| St. William's became a Parish set off from St. Peter's in 1909, consisting of territory south of St. Margaret's nearly to Glover's Corner, and including the Savin Hill district. The Reverend James J. Baxter was the first pastor and was succeeded by James McCarthy. Baxter bought the Worthington estate at the corner of Dorchester Avenue and Belfort Street. The old mansion was adapted as a rectory. St. William's first building at 1048 Dorchester Avenue was in the Spanish Mission style designed by Edward Sheehan, a Dorchester resident. The Pastor in 1930 was David J. Murphy.
Click image for more information
The building was burned in September 1980 and was replaced with a church of modern design.
From the 1990s through 2004 the Archdiocese of Boston endured the consequences of allegations and lawsuits involving misconduct by priests with the result that the Archdiocese paid out large monetary settlements. The Archdiocese studied its parishes and determined that low attendance and large expenses warranted the closing of some. St. William and St. Margaret were the only two parishes, out of 11 Catholic parishes in Dorchester, that felt a direct impact of the Archdiocese' reconfiguration process of early 2004. On August 31, 2004, these two parishes will merge under the name of Blessed Mother Teresa parish, and the new parish will be located at 800 Columbia Road in the building that is now St. Margaret's Church.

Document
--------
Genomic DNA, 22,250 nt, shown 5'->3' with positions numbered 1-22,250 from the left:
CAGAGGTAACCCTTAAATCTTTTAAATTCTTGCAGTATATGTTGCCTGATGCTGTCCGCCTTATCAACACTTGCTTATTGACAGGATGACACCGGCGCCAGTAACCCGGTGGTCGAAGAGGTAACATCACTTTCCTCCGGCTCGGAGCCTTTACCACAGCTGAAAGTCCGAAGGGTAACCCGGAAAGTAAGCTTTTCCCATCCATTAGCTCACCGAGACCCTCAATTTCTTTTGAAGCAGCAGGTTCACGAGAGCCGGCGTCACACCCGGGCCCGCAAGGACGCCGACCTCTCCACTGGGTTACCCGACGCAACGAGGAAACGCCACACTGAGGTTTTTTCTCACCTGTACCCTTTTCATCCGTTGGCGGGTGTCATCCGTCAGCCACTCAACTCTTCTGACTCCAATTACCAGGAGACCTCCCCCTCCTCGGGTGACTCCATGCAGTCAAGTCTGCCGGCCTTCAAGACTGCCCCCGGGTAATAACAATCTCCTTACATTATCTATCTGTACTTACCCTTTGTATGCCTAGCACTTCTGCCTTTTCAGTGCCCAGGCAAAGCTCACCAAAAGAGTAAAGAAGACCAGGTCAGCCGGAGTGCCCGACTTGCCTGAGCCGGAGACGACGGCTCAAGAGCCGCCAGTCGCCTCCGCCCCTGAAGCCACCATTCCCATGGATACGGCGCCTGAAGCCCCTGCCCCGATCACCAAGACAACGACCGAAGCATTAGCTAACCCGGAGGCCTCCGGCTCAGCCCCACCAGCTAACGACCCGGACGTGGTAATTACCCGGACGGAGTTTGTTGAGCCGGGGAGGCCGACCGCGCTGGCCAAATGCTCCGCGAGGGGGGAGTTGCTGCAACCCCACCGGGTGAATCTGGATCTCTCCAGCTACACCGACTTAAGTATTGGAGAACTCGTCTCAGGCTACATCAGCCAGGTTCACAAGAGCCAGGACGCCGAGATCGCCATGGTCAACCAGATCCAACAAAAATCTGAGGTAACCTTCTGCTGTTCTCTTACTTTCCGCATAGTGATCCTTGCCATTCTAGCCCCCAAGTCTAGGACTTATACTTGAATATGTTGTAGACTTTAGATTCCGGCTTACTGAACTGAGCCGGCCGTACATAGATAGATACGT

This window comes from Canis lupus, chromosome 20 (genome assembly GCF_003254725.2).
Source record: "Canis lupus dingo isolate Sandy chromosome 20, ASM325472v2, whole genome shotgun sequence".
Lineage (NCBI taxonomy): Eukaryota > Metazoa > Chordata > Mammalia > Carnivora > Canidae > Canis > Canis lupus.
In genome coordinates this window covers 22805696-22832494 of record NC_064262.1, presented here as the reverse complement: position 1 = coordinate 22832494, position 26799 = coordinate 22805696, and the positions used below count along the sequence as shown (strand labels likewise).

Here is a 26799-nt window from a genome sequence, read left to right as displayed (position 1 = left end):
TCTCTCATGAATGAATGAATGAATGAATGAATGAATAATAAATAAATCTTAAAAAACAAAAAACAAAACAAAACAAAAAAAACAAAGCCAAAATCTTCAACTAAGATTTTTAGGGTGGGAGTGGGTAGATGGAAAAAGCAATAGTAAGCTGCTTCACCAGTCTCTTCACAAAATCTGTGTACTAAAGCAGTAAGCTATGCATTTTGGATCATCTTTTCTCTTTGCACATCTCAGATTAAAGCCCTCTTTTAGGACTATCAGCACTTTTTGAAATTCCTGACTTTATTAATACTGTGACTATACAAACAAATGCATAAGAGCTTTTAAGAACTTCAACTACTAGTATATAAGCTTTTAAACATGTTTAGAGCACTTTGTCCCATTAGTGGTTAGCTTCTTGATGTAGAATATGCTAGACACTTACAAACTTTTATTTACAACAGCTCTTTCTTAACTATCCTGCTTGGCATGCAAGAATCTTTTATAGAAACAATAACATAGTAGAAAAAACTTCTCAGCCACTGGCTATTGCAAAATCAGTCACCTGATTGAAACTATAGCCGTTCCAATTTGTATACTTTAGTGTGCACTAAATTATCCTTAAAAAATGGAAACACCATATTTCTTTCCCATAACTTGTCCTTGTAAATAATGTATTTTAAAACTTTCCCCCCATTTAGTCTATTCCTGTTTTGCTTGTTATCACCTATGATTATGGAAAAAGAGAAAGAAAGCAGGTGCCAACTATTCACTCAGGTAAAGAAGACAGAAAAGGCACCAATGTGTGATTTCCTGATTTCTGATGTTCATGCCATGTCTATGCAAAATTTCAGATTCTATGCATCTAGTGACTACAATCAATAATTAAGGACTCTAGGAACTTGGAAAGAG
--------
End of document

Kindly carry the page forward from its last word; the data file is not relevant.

For more information, consult:
Emery, S.L. A Catholic Stronghold and Its Making. A History of St. Peter's Parish, Dorchester, Massachusetts, and of Its First Rector the Rev. Peter Ronan, P.R. Boston, 1910.
Lord, Robert H., John E. Sexton and Edward T. Harrington. History of the Archdiocese of Boston. New York: Sheed & Ward, 1944. 3 vols.
Shand Tucci, Douglass. The Gothic Churches of Dorchester. Issued by the Dorchester Savings Bank. Boston: Tribune Publishing Company, 1972.